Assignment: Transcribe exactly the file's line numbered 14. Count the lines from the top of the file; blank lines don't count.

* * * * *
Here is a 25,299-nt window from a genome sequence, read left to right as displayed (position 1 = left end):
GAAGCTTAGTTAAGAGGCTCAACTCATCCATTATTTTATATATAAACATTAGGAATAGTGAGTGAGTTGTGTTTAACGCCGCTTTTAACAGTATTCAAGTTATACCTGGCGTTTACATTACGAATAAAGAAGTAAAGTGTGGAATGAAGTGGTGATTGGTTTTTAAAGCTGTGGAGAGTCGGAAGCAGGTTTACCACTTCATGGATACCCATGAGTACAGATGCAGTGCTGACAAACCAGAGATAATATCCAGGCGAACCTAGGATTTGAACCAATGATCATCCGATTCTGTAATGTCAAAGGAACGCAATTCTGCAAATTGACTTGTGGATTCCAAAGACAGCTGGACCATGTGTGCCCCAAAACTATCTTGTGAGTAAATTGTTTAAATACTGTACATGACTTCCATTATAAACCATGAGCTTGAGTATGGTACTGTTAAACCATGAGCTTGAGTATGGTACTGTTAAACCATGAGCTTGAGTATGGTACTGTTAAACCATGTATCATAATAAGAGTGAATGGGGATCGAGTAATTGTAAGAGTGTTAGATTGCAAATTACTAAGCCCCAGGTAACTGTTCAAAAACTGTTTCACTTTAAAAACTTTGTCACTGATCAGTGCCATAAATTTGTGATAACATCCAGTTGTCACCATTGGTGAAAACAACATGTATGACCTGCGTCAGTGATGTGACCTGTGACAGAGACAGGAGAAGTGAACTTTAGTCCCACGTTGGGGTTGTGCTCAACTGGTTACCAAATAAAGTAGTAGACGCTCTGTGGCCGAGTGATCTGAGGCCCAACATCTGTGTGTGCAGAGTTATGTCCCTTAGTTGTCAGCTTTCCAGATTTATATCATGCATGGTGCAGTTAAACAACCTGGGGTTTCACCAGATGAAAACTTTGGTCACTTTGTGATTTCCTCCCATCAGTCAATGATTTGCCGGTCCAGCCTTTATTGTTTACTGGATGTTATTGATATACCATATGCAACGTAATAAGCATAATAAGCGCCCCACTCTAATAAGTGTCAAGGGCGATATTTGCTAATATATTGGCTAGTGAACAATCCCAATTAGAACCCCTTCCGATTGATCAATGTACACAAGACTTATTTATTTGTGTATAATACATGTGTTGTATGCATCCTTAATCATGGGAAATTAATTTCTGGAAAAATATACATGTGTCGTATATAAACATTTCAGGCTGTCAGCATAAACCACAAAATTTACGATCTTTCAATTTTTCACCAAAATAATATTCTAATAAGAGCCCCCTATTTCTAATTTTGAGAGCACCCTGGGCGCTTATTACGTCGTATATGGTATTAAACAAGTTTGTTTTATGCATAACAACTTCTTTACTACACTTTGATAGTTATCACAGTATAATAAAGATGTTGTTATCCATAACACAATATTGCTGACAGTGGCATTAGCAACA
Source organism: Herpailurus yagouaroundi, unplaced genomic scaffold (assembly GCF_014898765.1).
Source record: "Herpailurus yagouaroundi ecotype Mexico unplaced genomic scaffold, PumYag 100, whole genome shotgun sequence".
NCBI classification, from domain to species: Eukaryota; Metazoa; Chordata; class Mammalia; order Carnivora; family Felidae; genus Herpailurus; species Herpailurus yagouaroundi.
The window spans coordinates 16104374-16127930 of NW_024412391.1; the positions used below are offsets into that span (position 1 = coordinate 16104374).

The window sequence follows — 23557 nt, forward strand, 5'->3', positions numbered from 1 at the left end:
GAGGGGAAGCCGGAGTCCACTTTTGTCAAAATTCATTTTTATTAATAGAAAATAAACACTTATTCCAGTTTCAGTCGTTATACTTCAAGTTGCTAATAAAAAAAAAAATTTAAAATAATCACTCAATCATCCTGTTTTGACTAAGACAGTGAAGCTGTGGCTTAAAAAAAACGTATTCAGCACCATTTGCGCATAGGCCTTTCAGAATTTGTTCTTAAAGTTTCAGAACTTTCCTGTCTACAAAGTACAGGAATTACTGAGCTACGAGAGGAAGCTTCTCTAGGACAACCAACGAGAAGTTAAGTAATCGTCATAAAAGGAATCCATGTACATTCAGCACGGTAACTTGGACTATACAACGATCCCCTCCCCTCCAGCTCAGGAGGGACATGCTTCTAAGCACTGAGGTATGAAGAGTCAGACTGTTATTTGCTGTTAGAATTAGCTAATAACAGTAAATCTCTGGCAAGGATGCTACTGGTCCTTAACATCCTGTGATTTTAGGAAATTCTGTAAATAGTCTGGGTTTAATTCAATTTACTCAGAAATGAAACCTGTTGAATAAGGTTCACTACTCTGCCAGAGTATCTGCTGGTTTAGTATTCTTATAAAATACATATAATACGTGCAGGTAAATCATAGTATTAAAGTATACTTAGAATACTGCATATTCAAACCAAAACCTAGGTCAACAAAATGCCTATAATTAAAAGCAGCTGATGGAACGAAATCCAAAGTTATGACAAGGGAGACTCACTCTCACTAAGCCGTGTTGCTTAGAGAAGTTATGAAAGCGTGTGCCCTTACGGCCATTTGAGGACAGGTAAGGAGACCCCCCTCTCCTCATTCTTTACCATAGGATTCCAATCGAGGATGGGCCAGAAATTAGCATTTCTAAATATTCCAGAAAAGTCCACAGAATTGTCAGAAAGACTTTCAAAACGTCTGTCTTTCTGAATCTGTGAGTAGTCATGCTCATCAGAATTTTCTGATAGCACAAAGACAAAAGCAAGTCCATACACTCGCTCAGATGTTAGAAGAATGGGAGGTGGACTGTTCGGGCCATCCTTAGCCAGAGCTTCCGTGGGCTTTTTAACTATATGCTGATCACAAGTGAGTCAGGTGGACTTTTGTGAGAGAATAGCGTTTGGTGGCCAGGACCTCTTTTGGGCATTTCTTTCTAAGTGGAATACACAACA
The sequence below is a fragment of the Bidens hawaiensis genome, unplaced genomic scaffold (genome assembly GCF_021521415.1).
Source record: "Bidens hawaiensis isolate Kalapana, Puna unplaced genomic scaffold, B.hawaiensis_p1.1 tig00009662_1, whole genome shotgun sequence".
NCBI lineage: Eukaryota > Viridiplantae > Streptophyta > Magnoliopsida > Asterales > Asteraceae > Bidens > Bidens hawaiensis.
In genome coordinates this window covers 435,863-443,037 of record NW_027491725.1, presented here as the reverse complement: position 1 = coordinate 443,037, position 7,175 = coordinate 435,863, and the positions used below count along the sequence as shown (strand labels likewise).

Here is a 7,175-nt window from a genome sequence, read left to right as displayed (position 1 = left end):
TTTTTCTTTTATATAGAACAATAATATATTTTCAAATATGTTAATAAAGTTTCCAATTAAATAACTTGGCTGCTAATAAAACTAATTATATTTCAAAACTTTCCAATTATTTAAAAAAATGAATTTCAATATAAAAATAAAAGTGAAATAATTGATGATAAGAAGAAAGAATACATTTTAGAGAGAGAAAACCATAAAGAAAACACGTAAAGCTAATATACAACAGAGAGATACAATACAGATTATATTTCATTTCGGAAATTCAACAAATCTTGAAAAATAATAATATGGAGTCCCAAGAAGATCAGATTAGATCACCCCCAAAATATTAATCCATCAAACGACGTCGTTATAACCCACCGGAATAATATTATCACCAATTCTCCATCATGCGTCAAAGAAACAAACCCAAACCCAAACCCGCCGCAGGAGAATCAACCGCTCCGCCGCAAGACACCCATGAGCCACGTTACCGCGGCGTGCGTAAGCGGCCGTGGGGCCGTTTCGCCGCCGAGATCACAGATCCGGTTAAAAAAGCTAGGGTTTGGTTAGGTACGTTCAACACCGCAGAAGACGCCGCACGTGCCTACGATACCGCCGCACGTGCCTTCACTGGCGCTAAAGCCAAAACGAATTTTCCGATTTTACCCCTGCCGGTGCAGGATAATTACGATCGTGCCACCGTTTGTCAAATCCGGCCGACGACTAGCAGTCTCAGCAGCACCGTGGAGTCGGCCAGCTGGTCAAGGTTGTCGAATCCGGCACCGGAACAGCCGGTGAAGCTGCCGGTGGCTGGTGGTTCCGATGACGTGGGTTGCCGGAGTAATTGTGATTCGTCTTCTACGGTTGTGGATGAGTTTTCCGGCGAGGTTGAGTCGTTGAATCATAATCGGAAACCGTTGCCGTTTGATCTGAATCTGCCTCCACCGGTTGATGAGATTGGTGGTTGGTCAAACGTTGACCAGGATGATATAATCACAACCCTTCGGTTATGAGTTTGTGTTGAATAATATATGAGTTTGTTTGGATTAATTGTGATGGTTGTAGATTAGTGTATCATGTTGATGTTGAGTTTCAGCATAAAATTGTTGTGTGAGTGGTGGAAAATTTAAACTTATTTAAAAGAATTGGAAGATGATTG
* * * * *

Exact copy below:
TTTTTCTTTTATATAGAACAATAATATATTTTCAAATATGTTAATAAAGTTTCCAATTAAATAACTTGGCTGCTAATAAAACTAATTATATTTCAAAACTTTCCAATTATTTAAAAAAATGAATTTCAATATAAAAATAAAAGTGAAATAATTGATGATAAGAAGAAAGAATACATTTTAGAGAGAGAAAACCATAAAGAAAACACGTAAAGCTAATATACAACAGAGAGATACAATACAGATTATATTTCATTTCGGAAATTCAACAAATCTTGAAAAATAATAATATGGAGTCCCAAGAAGATCAGATTAGATCACCCCCAAAATATTAATCCATCAAACGACGTCGTTATAACCCACCGGAATAATATTATCACCAATTCTCCATCATGCGTCAAAGAAACAAACCCAAACCCAAACCCGCCGCAGGAGAATCAACCGCTCCGCCGCAAGACACCCATGAGCCACGTTACCGCGGCGTGCGTAAGCGGCCGTGGGGCCGTTTCGCCGCCGAGATCACAGATCCGGTTAAAAAAGCTAGGGTTTGGTTAGGTACGTTCAACACCGCAGAAGACGCCGCACGTGCCTACGATACCGCCGCACGTGCCTTCACTGGCGCTAAAGCCAAAACGAATTTTCCGATTTTACCCCTGCCGGTGCAGGATAATTACGATCGTGCCACCGTTTGTCAAATCCGGCCGACGACTAGCAGTCTCAGCAGCACCGTGGAGTCGGCCAGCTGGTCAAGGTTGTCGAATCCGGCACCGGAACAGCCGGTGAAGCTGCCGGTGGCTGGTGGTTCCGATGACGTGGGTTGCCGGAGTAATTGTGATTCGTCTTCTACGGTTGTGGATGAGTTTTCCGGCGAGGTTGAGTCGTTGAATCATAATCGGAAACCGTTGCCGTTTGATCTGAATCTGCCTCCACCGGTTGATGAGATTGGTGGTTGGTCAAACGTTGACCAGGATGATATAATCACAACCCTTCGGTTATGAGTTTGTGTTGAATAATATATGAGTTTGTTTGGATTAATTGTGATGGTTGTAGATTAGTGTATCATGTTGATGTTGAGTTTCAGCATAAAATTGTTGTGTGAGTGGTGGAAAATTTAAACTTATTTAAAAGAATTGGAAGATGATTG